Why Can't Journalists Handle Public Criticism?
Why do so many journalists find it so hard to handle public criticism? If you're an athlete, you're used to it. If you're an artist, critics will regularly take you down. If you are in government, the pundits and now the bloggers will show no mercy. If you're in business, the market will punish you.
That's a big, fat juicy question that i've taken a wack at from time to time.
Here's one idea: MSM reporters have been coddled and sequestered for so long that they have become deluded about their popular standing.
The agony of the push media guild
In one episode of Buffy the Vampire Slayer, Buffy ends up with the power to read minds. This turns out to be a curse instead of a gift. The thoughts of those around her are raging cacophony of voices inside her head that drives her to madness and the brink of death.
That’s what the internet has done to the people who make their living in the old media. Once they lived in a quiet world where they talked and every one else listened. Their work was rarely criticized. Sometimes they heard whispered praise or demurrals from other guild members but it was all very civilized.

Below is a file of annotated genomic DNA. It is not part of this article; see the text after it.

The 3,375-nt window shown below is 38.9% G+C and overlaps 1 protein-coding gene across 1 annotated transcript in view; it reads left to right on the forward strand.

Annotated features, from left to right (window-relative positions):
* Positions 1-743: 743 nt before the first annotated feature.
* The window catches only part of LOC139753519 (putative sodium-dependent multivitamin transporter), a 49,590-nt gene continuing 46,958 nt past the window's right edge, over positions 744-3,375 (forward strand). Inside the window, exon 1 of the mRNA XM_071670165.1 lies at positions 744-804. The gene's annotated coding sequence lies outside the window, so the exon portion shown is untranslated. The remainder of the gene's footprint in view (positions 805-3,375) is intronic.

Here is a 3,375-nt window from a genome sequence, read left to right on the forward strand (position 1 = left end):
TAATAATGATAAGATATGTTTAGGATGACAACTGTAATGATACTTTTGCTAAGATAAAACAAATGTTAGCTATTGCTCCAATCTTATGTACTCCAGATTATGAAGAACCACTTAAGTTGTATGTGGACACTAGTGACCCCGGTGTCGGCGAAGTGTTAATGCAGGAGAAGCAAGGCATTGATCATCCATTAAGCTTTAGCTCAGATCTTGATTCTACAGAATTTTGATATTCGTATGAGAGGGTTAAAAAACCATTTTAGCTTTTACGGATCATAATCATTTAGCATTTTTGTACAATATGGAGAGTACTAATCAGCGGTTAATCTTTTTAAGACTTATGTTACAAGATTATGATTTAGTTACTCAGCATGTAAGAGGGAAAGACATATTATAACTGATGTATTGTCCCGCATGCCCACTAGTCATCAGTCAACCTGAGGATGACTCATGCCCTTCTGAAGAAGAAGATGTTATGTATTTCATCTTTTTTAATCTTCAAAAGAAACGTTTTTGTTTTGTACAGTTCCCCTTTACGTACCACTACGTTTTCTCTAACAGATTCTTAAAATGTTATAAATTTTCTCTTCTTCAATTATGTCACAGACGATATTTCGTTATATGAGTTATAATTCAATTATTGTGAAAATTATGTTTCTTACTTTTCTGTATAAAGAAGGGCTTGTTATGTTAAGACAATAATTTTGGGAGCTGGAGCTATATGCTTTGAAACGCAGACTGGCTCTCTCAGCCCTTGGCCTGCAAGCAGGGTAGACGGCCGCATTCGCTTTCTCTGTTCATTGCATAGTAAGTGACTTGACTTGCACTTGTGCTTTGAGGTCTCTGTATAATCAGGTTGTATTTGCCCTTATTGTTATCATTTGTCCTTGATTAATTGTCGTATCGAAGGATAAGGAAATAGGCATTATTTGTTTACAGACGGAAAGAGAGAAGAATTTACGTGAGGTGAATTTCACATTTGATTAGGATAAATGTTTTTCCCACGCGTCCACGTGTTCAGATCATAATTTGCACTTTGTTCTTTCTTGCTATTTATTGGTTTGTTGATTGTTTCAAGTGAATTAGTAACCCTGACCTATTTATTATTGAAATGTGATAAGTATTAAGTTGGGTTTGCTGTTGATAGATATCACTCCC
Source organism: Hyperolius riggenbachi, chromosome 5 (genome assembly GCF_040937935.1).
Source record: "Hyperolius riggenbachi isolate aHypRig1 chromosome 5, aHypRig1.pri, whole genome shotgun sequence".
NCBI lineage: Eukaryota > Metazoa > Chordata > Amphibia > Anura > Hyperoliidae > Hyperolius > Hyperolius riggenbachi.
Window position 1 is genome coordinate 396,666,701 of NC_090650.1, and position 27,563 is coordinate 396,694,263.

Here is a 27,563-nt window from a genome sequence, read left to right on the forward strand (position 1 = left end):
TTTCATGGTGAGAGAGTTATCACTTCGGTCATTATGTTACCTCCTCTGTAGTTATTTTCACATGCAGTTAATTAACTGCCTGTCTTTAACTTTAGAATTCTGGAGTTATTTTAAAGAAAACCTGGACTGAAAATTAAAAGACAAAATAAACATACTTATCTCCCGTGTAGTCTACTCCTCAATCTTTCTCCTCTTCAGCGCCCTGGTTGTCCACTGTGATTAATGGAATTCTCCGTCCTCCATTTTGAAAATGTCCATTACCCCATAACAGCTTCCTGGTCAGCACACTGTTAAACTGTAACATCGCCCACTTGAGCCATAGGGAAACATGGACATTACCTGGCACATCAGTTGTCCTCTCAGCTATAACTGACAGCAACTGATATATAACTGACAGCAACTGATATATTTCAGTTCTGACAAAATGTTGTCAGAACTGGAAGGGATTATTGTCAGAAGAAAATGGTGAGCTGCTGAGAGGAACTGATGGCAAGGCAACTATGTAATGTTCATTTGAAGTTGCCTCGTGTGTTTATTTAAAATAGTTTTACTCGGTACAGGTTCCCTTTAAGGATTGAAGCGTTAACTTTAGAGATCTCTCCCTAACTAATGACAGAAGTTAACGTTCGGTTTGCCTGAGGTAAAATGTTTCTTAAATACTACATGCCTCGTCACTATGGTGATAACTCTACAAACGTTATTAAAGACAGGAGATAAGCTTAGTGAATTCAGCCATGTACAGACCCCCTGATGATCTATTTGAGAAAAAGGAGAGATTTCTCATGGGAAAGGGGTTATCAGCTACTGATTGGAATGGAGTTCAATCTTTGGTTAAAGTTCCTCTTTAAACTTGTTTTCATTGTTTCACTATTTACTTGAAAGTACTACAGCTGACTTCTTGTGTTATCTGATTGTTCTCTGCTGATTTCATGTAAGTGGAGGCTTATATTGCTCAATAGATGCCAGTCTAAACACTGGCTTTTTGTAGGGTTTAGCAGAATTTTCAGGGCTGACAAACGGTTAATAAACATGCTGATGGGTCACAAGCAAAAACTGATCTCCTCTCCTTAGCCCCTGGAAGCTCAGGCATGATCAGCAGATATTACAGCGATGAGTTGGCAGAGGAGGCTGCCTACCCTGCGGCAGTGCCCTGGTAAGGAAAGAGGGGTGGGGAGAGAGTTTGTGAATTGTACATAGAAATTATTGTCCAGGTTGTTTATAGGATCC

He joked his way to an important truth
I think most big-time media personalities labor under the same delusion. They think they are smart, funny, and wildly popular. The horrible thing about the new media is that they (sometimes) find out that it just ain't so.
Maybe they worry that word will get out that much of what passes for big-time journalism is just a sort of childish game. Much of the rest is playing a ventriloquist dummy.
Reporters might be troubled by the gap between the pretensions of their "profession" and the reality of their work.
Scott Shane of the New York Times described his work this way for a CSPAN audience in 2007:
I'm a jounalist whose job it is to explain to others things he does't understand himself.
A typical reporter on deadline calls a couple of people and slaps something into the paper the next day.
It's no wonder that the the guild loves grifters like Conor Friedersdorf. He gives them a reason to ignore their critics ("they're close-minded") and to hope that their dwindling audience will ignore them as well. (See here for an example.)